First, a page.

Learning science can be a valued activity in many different ways. Where one student may perceive it as a useful tool in the pursuit of a personal goal, another may experience it as an enjoyable activity that satisfies personal curiosity. No matter how it is valued, students who value science tend to be more motivated to learn, and to become more engaged with the subject matter in both the short and long term. Chapter 2 offers insight into how both male and female students might find value in science, and suggests ways in which you as teachers can foster this value in an engaging manner.
Resources to support teachers in promoting student valuing of science can be found by clicking on the links shown at right. Resources include handouts and activities, further reading, links to recommended websites, and short (~ 3 minute) video clips illustrating the importance of this concept to practicing scientists and showing exemplary high school teachers who practice the strategies recommended in the book.
1. Interest Surveys
Student Interest Inventory with items to use for a customized interest survey
Parent Interest Inventory, surveys for parents/guardians – “what should I know about your child?”
2. Promoting Relevance and Utility Value
Science360 Videos are a compilation of clips made by scientists, laboratories and their agencies to exemplify current science stories and discoveries. Sponsored by the National Science Foundation, these compelling videos spark interest and demonstrate the relevance of science. The topics tab allows teachers to search by subject area (e.g. physics, earth science) and the series tab lists and provides links to series like the science of various sports and other student interests.
Spark 101 provides video clips that expose students to scientists using scientific knowledge to solve problems.
NSTA blog entry about making science relevant.
Article on making science relevant: Eick, C., Deutsch, B., Fuller, J., & Scott, F. (2008). Making science relevant. The Science Teacher, 75(4).
Online materials at Ted.com connecting your content to relevance: search by tags for science you teach.
Online chemistry community – ACS Network – follow the “high school” link on the left for examples of connecting science lessons with real life.
Biology-related articles with practical connections to real life from American Biology Teacher.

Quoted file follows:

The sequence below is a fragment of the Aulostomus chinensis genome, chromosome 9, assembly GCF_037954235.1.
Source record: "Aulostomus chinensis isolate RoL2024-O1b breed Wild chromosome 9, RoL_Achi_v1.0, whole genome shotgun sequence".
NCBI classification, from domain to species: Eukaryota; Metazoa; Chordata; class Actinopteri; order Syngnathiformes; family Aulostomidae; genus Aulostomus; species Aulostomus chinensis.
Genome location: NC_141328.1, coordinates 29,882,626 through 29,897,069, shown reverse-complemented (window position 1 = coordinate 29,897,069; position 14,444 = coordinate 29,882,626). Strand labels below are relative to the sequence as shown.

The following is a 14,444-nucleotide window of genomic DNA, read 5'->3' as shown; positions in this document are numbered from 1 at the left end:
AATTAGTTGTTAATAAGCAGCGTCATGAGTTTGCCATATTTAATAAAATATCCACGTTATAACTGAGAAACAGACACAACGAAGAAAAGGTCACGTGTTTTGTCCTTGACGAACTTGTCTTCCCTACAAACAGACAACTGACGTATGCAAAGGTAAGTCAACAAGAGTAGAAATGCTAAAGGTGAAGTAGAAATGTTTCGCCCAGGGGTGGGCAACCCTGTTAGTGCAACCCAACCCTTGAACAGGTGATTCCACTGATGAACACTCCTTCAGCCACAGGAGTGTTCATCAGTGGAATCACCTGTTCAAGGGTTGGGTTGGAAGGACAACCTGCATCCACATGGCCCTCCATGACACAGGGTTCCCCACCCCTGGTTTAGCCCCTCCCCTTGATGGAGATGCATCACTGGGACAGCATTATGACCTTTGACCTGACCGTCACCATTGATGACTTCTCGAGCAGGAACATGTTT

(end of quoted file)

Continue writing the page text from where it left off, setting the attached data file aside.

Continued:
Online mini-magazine that connects physics experiments with real world occurrences of the same phenomena.
American Physical Society’s website has many interactive and practical resources to use in the classroom.
A Weekly Review Activity that helps students reflect on and connect classroom activities to their lives.
3. Problem Based Learning (PBL) Resources
A guide to problem-based learning in science classrooms.
An issue of Science Class, high school edition that features PBL.
Problem-Based Learning Matters – a guide to PBL by Illinois Math and Science Academy.
Introduction to PBL with lesson plans.
Articles in biology that could be PBL topics.
Science as storytelling: An activity to promote students’ conceptions of the nature of science
Article on science as story telling: Bickmore, B.R., & Grandy, D.A. (2005). Science as storytelling
Books that may be used as tools for story telling:
- Remarkable Creatures by S.B. Carroll
- Into the Jungle by S.B. Carroll
- Cod: A biography of the fish that changed the world by Mark Kurlansky
- Salt by Mark Kurlansky
- Longitude by Dava Sobel
5. Parent Involvement – Science Careers
Interviews with real scientists.
Information on how to get into the field of science.
Information on biology careers.
Information on health careers.
Moms Night Out for STEM: A webinar to help parents engage their children in science.
6. Guide for Finding Scientists
Here are some ideas for places to find scientists who might speak or otherwise communicate with your class:
Contact places that employ scientists: